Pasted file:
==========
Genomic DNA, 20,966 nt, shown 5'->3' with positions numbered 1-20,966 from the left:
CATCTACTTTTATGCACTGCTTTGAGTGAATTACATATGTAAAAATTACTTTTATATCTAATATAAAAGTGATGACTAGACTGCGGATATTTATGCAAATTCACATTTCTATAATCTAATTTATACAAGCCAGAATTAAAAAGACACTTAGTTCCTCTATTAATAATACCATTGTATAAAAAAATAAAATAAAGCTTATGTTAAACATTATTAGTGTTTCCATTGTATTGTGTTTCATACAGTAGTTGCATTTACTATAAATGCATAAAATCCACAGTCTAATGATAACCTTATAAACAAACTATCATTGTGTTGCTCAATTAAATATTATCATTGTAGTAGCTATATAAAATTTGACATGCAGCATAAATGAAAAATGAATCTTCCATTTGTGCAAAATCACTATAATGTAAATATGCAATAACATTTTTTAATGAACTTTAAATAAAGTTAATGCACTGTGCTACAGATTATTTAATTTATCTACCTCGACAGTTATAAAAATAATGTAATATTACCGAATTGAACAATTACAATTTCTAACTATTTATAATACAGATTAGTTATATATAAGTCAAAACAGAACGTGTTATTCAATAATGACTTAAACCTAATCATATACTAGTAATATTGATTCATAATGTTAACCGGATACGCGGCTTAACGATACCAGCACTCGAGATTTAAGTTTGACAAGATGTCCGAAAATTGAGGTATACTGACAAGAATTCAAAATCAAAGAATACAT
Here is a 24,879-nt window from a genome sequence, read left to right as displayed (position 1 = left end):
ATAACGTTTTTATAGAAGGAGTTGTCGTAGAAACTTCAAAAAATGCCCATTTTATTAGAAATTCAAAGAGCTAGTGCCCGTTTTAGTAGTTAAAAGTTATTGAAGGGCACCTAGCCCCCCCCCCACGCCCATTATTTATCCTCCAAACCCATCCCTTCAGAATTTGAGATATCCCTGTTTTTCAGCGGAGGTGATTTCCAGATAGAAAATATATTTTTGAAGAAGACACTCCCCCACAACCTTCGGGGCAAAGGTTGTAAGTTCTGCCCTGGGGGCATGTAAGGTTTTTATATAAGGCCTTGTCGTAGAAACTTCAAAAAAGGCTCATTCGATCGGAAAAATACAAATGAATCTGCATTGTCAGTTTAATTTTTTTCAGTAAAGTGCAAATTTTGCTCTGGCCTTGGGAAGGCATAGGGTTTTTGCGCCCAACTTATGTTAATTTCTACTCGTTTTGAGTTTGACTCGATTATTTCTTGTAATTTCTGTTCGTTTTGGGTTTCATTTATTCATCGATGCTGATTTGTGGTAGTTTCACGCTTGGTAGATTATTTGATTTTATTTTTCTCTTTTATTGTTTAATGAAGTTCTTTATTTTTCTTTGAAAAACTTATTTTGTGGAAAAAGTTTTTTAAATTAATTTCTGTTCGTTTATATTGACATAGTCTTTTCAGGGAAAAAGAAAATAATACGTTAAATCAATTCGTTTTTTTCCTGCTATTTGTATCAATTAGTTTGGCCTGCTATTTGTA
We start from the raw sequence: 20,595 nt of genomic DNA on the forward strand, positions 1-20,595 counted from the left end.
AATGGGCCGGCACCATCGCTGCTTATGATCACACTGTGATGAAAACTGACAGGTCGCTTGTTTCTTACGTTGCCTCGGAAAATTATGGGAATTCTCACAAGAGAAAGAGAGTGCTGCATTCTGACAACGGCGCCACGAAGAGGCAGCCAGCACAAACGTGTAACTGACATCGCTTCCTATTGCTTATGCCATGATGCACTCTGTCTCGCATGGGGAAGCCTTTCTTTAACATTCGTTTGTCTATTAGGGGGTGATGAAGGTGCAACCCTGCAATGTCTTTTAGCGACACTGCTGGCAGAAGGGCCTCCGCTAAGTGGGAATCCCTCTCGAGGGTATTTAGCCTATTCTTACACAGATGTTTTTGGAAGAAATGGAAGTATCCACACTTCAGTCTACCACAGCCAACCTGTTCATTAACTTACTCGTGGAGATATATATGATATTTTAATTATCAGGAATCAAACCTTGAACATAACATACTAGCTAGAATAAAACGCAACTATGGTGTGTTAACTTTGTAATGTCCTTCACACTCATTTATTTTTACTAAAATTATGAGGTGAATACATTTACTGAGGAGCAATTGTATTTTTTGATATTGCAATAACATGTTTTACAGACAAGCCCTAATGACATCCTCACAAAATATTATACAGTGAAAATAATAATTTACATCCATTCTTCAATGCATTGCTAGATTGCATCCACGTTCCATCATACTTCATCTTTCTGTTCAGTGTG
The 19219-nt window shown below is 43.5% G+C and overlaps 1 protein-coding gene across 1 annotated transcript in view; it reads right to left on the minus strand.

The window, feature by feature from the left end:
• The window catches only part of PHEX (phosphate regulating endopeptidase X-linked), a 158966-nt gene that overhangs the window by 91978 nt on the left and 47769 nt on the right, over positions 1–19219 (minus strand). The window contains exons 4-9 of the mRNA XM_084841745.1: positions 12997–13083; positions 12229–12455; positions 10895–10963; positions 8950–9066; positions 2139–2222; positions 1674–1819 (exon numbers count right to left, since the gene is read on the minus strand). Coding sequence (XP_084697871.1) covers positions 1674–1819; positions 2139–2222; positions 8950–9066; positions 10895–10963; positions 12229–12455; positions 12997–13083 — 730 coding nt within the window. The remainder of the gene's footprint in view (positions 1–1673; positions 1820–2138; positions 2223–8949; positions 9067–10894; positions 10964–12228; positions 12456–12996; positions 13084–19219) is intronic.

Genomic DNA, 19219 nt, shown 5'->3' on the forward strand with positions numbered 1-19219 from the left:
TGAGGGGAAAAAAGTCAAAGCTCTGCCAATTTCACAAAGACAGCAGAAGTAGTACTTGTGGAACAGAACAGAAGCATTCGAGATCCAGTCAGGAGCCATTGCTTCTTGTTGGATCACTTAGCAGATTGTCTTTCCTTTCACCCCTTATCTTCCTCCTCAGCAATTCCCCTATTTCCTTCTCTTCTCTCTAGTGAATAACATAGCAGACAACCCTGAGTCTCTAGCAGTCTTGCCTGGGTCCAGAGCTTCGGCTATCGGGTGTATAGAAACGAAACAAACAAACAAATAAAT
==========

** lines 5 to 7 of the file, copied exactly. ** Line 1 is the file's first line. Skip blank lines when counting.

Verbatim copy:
We start from the raw sequence: 20,595 nt of genomic DNA on the forward strand, positions 1-20,595 counted from the left end.
AATGGGCCGGCACCATCGCTGCTTATGATCACACTGTGATGAAAACTGACAGGTCGCTTGTTTCTTACGTTGCCTCGGAAAATTATGGGAATTCTCACAAGAGAAAGAGAGTGCTGCATTCTGACAACGGCGCCACGAAGAGGCAGCCAGCACAAACGTGTAACTGACATCGCTTCCTATTGCTTATGCCATGATGCACTCTGTCTCGCATGGGGAAGCCTTTCTTTAACATTCGTTTGTCTATTAGGGGGTGATGAAGGTGCAACCCTGCAATGTCTTTTAGCGACACTGCTGGCAGAAGGGCCTCCGCTAAGTGGGAATCCCTCTCGAGGGTATTTAGCCTATTCTTACACAGATGTTTTTGGAAGAAATGGAAGTATCCACACTTCAGTCTACCACAGCCAACCTGTTCATTAACTTACTCGTGGAGATATATATGATATTTTAATTATCAGGAATCAAACCTTGAACATAACATACTAGCTAGAATAAAACGCAACTATGGTGTGTTAACTTTGTAATGTCCTTCACACTCATTTATTTTTACTAAAATTATGAGGTGAATACATTTACTGAGGAGCAATTGTATTTTTTGATATTGCAATAACATGTTTTACAGACAAGCCCTAATGACATCCTCACAAAATATTATACAGTGAAAATAATAATTTACATCCATTCTTCAATGCATTGCTAGATTGCATCCACGTTCCATCATACTTCATCTTTCTGTTCAGTGTG
The 19219-nt window shown below is 43.5% G+C and overlaps 1 protein-coding gene across 1 annotated transcript in view; it reads right to left on the minus strand.